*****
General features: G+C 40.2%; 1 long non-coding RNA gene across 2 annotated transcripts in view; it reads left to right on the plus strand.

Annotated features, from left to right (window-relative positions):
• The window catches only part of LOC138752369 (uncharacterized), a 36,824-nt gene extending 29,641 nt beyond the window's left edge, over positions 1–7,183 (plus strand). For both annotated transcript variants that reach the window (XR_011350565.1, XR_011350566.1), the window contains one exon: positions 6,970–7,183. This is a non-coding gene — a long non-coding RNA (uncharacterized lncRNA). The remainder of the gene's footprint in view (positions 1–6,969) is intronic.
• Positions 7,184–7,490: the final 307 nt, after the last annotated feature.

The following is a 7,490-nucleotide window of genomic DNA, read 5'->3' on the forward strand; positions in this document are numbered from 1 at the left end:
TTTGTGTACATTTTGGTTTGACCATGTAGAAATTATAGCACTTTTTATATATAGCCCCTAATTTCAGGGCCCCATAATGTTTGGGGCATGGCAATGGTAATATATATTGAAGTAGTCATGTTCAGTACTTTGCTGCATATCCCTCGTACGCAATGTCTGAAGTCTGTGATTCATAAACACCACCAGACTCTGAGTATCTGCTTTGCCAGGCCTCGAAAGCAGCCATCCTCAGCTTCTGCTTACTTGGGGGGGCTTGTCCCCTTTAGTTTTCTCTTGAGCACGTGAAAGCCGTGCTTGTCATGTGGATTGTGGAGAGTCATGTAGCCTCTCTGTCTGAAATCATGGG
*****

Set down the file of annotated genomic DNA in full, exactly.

General features: G+C 40.2%; 1 long non-coding RNA gene across 2 annotated transcripts in view; it reads left to right on the plus strand.

Annotated features, from left to right (window-relative positions):
• The window catches only part of LOC138752369 (uncharacterized), a 36,824-nt gene extending 29,641 nt beyond the window's left edge, over positions 1–7,183 (plus strand). For both annotated transcript variants that reach the window (XR_011350565.1, XR_011350566.1), the window contains one exon: positions 6,970–7,183. This is a non-coding gene — a long non-coding RNA (uncharacterized lncRNA). The remainder of the gene's footprint in view (positions 1–6,969) is intronic.
• Positions 7,184–7,490: the final 307 nt, after the last annotated feature.

The following is a 7,490-nucleotide window of genomic DNA, read 5'->3' on the forward strand; positions in this document are numbered from 1 at the left end:
TTTGTGTACATTTTGGTTTGACCATGTAGAAATTATAGCACTTTTTATATATAGCCCCTAATTTCAGGGCCCCATAATGTTTGGGGCATGGCAATGGTAATATATATTGAAGTAGTCATGTTCAGTACTTTGCTGCATATCCCTCGTACGCAATGTCTGAAGTCTGTGATTCATAAACACCACCAGACTCTGAGTATCTGCTTTGCCAGGCCTCGAAAGCAGCCATCCTCAGCTTCTGCTTACTTGGGGGGGCTTGTCCCCTTTAGTTTTCTCTTGAGCACGTGAAAGCCGTGCTTGTCATGTGGATTGTGGAGAGTCATGTAGCCTCTCTGTCTGAAATCATGGG